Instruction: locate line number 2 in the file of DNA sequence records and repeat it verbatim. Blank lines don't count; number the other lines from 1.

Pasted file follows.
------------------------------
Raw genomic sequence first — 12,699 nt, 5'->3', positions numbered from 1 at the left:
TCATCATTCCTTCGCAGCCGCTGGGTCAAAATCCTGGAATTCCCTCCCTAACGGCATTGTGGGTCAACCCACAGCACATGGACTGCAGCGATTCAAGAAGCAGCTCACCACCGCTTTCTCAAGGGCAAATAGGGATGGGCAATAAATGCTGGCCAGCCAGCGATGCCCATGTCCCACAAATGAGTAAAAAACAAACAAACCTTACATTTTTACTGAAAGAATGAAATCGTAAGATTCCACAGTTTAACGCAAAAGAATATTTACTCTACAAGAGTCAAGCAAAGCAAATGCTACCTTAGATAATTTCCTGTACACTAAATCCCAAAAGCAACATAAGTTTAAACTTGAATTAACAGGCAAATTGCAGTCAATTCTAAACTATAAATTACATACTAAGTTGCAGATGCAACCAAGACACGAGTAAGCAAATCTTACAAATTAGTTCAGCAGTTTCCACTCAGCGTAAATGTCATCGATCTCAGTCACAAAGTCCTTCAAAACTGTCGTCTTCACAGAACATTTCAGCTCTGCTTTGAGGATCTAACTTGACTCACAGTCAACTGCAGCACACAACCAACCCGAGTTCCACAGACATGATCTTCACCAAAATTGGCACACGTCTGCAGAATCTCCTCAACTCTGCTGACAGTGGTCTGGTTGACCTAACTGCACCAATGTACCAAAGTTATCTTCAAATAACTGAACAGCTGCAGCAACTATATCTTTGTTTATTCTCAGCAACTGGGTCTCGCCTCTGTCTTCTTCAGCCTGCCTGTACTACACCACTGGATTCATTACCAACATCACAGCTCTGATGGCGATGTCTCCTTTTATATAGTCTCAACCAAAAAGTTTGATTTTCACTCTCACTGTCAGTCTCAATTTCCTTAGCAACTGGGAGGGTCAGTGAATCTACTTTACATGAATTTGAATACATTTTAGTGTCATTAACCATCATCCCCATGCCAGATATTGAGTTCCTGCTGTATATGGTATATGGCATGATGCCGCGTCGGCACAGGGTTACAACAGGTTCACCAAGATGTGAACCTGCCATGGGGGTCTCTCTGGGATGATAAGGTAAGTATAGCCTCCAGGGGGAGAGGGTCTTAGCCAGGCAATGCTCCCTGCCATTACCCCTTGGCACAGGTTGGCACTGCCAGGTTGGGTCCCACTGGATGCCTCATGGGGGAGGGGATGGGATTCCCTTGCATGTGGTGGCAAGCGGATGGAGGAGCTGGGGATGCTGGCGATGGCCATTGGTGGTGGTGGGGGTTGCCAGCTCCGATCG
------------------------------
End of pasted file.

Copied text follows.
TCATCATTCCTTCGCAGCCGCTGGGTCAAAATCCTGGAATTCCCTCCCTAACGGCATTGTGGGTCAACCCACAGCACATGGACTGCAGCGATTCAAGAAGCAGCTCACCACCGCTTTCTCAAGGGCAAATAGGGATGGGCAATAAATGCTGGCCAGCCAGCGATGCCCATGTCCCACAAATGAGTAAAAAACAAACAAACCTTACATTTTTACTGAAAGAATGAAATCGTAAGATTCCACAGTTTAACGCAAAAGAATATTTACTCTACAAGAGTCAAGCAAAGCAAATGCTACCTTAGATAATTTCCTGTACACTAAATCCCAAAAGCAACATAAGTTTAAACTTGAATTAACAGGCAAATTGCAGTCAATTCTAAACTATAAATTACATACTAAGTTGCAGATGCAACCAAGACACGAGTAAGCAAATCTTACAAATTAGTTCAGCAGTTTCCACTCAGCGTAAATGTCATCGATCTCAGTCACAAAGTCCTTCAAAACTGTCGTCTTCACAGAACATTTCAGCTCTGCTTTGAGGATCTAACTTGACTCACAGTCAACTGCAGCACACAACCAACCCGAGTTCCACAGACATGATCTTCACCAAAATTGGCACACGTCTGCAGAATCTCCTCAACTCTGCTGACAGTGGTCTGGTTGACCTAACTGCACCAATGTACCAAAGTTATCTTCAAATAACTGAACAGCTGCAGCAACTATATCTTTGTTTATTCTCAGCAACTGGGTCTCGCCTCTGTCTTCTTCAGCCTGCCTGTACTACACCACTGGATTCATTACCAACATCACAGCTCTGATGGCGATGTCTCCTTTTATATAGTCTCAACCAAAAAGTTTGATTTTCACTCTCACTGTCAGTCTCAATTTCCTTAGCAACTGGGAGGGTCAGTGAATCTACTTTACATGAATTTGAATACATTTTAGTGTCATTAACCATCATCCCCATGCCAGATATTGAGTTCCTGCTGTATATGGTATATGGCATGATGCCGCGTCGGCACAGGGTTACAACAGGTTCACCAAGATGTGAACCTGCCATGGGGGTCTCTCTGGGATGATAAGGTAAGTATAGCCTCCAGGGGGAGAGGGTCTTAGCCAGGCAATGCTCCCTGCCATTACCCCTTGGCACAGGTTGGCACTGCCAGGTTGGGTCCCACTGGATGCCTCATGGGGGAGGGGATGGGATTCCCTTGCATGTGGTGGCAAGCGGATGGAGGAGCTGGGGATGCTGGCGATGGCCATTGGTGGTGGTGGGGGTTGCCAGCTCCGATCG